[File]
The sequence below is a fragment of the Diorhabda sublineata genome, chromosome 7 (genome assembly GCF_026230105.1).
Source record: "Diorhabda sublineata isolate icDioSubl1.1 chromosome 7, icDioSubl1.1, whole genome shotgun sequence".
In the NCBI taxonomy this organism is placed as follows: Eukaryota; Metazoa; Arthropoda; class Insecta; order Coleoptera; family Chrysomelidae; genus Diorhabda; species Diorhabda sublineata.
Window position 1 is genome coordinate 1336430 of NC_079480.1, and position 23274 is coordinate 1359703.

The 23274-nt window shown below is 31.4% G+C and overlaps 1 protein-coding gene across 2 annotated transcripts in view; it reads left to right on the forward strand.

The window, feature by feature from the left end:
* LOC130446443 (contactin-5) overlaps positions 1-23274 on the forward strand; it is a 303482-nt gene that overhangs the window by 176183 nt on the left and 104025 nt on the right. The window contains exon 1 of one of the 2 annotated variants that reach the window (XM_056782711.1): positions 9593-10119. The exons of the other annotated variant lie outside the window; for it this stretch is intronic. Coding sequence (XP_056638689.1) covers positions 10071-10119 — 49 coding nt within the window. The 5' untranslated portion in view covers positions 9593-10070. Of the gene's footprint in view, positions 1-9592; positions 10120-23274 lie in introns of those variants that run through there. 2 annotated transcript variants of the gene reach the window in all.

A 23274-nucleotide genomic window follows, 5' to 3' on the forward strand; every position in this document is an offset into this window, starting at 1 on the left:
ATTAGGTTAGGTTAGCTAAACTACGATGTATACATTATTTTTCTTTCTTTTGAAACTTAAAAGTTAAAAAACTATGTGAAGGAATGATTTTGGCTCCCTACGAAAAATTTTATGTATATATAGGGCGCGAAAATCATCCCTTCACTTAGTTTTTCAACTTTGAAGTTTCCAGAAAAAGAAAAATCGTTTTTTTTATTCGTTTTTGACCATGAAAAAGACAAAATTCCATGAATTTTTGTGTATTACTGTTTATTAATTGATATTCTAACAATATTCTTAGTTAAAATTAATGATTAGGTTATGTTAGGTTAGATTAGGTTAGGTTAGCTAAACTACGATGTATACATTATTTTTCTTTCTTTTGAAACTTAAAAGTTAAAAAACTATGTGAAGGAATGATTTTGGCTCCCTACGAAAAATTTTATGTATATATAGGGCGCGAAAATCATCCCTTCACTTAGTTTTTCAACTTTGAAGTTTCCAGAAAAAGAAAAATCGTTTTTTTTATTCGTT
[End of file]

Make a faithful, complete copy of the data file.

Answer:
The sequence below is a fragment of the Diorhabda sublineata genome, chromosome 7 (genome assembly GCF_026230105.1).
Source record: "Diorhabda sublineata isolate icDioSubl1.1 chromosome 7, icDioSubl1.1, whole genome shotgun sequence".
In the NCBI taxonomy this organism is placed as follows: Eukaryota; Metazoa; Arthropoda; class Insecta; order Coleoptera; family Chrysomelidae; genus Diorhabda; species Diorhabda sublineata.
Window position 1 is genome coordinate 1336430 of NC_079480.1, and position 23274 is coordinate 1359703.

The 23274-nt window shown below is 31.4% G+C and overlaps 1 protein-coding gene across 2 annotated transcripts in view; it reads left to right on the forward strand.

The window, feature by feature from the left end:
* LOC130446443 (contactin-5) overlaps positions 1-23274 on the forward strand; it is a 303482-nt gene that overhangs the window by 176183 nt on the left and 104025 nt on the right. The window contains exon 1 of one of the 2 annotated variants that reach the window (XM_056782711.1): positions 9593-10119. The exons of the other annotated variant lie outside the window; for it this stretch is intronic. Coding sequence (XP_056638689.1) covers positions 10071-10119 — 49 coding nt within the window. The 5' untranslated portion in view covers positions 9593-10070. Of the gene's footprint in view, positions 1-9592; positions 10120-23274 lie in introns of those variants that run through there. 2 annotated transcript variants of the gene reach the window in all.

A 23274-nucleotide genomic window follows, 5' to 3' on the forward strand; every position in this document is an offset into this window, starting at 1 on the left:
ATTAGGTTAGGTTAGCTAAACTACGATGTATACATTATTTTTCTTTCTTTTGAAACTTAAAAGTTAAAAAACTATGTGAAGGAATGATTTTGGCTCCCTACGAAAAATTTTATGTATATATAGGGCGCGAAAATCATCCCTTCACTTAGTTTTTCAACTTTGAAGTTTCCAGAAAAAGAAAAATCGTTTTTTTTATTCGTTTTTGACCATGAAAAAGACAAAATTCCATGAATTTTTGTGTATTACTGTTTATTAATTGATATTCTAACAATATTCTTAGTTAAAATTAATGATTAGGTTATGTTAGGTTAGATTAGGTTAGGTTAGCTAAACTACGATGTATACATTATTTTTCTTTCTTTTGAAACTTAAAAGTTAAAAAACTATGTGAAGGAATGATTTTGGCTCCCTACGAAAAATTTTATGTATATATAGGGCGCGAAAATCATCCCTTCACTTAGTTTTTCAACTTTGAAGTTTCCAGAAAAAGAAAAATCGTTTTTTTTATTCGTT